*Conner Prairie -- This Smithsonian affiliate is in Fishers, Ind., 6 miles northeast of Indianapolis, 190 miles southeast of Chicago. This 200-acre spread with a 19th Century flavor contains Liberty Corner, an 1886 Victorian rural farm community where you can visit the Zimmerman home and farm and do chores; Prairietown, a re-created 1836 village with a school, an inn, a general store, a blacksmith shop; and the 1816 Lenape Indian camp, with a working trading post and two wigwams, occupying a bluff above the White River. New in June: An 1859 Balloon Voyage, which allows you to soar to 350 feet in a 10-story tethered, helium balloon for $15.
Conner Prairie hours are 10 a.m. to 5 p.m. Tuesday-Saturday and 11 a.m. to 5 p.m. Sunday. Admission: Adults $12, seniors $11, and youths (ages 2-12) $8. 800-966-1836. Check connerprairie.org prior to visiting because prices change though out the year.
*Shaker Village of Pleasant Hill -- The largest restored Shaker community in America sits on nearly 3,000 acres of bucolic Kentucky farmland 25 miles southwest of Lexington, 375 miles southeast of Chicago. In the 19th Century, Shakers were the country's largest and best known communal society. You can stroll the tree-shaded grounds, take a wagon ride, tour the elegantly simple buildings, attend lectures about Shaker life, watch crafters at work, even stay overnight at the 73-room inn. Three shops sell handmade items, including Shaker furniture, candles and remarkably efficient brooms.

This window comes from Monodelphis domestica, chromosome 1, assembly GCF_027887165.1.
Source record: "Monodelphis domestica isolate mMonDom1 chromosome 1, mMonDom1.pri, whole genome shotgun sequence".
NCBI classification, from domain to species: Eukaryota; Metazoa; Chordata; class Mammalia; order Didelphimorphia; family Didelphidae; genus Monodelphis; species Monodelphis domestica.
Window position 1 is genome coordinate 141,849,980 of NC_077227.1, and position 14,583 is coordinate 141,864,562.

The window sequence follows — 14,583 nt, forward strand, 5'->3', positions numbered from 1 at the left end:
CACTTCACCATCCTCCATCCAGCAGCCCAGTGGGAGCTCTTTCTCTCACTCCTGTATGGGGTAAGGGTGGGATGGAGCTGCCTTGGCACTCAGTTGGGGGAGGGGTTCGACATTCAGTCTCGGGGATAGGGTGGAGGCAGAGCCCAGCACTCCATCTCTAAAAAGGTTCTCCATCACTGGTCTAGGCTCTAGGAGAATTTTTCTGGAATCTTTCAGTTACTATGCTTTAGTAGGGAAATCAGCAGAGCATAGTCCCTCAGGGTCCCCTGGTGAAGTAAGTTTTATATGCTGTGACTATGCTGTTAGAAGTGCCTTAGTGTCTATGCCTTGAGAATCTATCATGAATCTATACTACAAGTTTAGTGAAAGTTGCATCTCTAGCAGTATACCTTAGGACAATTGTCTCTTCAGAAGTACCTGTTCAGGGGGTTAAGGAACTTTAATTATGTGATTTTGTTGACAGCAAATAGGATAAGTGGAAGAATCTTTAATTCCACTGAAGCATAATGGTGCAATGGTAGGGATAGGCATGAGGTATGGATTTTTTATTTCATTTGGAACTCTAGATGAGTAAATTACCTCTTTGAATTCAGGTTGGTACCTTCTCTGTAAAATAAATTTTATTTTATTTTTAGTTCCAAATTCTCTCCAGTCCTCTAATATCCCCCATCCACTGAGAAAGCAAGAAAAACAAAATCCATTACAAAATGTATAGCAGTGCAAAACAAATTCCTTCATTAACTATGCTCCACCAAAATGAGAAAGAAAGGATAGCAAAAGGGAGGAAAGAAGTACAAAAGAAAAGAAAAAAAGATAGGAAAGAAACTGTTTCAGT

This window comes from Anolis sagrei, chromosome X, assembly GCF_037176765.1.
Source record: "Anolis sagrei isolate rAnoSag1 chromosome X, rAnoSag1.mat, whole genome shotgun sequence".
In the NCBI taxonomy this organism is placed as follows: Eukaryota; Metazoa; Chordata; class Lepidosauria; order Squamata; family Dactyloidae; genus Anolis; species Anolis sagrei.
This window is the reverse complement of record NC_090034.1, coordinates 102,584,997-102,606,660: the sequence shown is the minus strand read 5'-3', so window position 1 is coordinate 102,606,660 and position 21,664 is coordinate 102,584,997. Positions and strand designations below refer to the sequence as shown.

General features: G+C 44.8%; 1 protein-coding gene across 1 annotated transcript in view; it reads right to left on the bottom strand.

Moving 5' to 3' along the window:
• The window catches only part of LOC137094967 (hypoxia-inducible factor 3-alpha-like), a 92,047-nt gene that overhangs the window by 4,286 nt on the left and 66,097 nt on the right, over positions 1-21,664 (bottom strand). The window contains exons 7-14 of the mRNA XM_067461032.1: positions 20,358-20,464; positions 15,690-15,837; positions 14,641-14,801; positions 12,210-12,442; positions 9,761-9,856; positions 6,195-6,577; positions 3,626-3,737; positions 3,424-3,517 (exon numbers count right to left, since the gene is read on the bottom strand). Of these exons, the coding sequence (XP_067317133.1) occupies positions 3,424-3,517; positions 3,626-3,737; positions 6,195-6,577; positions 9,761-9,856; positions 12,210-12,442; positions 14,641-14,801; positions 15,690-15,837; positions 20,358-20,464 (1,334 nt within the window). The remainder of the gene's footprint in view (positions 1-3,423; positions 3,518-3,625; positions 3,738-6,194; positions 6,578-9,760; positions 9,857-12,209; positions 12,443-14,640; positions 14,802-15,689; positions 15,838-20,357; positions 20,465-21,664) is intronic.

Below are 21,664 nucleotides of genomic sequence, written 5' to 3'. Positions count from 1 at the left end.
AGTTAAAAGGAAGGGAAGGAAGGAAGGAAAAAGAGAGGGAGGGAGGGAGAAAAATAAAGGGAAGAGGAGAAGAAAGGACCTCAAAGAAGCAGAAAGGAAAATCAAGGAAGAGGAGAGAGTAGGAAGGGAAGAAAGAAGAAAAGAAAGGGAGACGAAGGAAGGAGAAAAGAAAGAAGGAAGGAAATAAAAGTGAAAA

Open daily 11 a.m. to 4 p.m. through Oct. 31. Admission: In season $15 for ages 13 and older, $5 for ages 6-12. Out of season $7 for ages 13 and older, $2.50 for ages 6-12. 800-734-5611, shakervillageky.org
*Living History Farms -- This open-air museum tells the story of 300 years of Iowa farming history through three well-tended farms covering 550 acres -- the 1700 Ioway Indian farm, the 1850 Pioneer farm and the 1900 Horse-Powered farm. Located in Urbandale, near Des Moines, 340 miles west of Chicago, Living History Farms also includes an 1875 town that re-creates a working frontier community with craftsmen and merchants in 18 shops and homes along the town's main street.
Open daily 9 a.m. to 5 p.m. Monday through Saturday and noon to 5 p.m. Sunday through Aug. 22, and then Wednesday through Sunday Aug. 25 through Oct. 15. Admission: Adults $11.50, seniors (50 and older) $10.50 and children (4-12) $7. 515-278-5286, lhf.org
*New Salem State Historic Site -- Lincoln's New Salem, 20 miles northwest of Springfield and 206 miles southwest of Chicago, is especially worth noting this year, the bicentennial of Abraham Lincoln's birth. New Salem, where Lincoln worked as a young man, is a re-creation of an 1830s log village, with 23 historically furnished buildings constructed in the 1930s and 1940s. Included are a one-room schoolhouse, homes, stores, tradesmen's shops, barns, Rutledge Tavern and a sawmill and gristmill.
New Salem is open daily from 9 a.m. to 5 p.m. through Sept. 15. Admission: Free but with a suggested donation of $4 for adults, $2 for children or $10 for a family. 217-632-4000, lincolnsnewsalem.com
For other living history museums, check out www.outdoorhistory.org.Copyright © 2015, The Baltimore Sun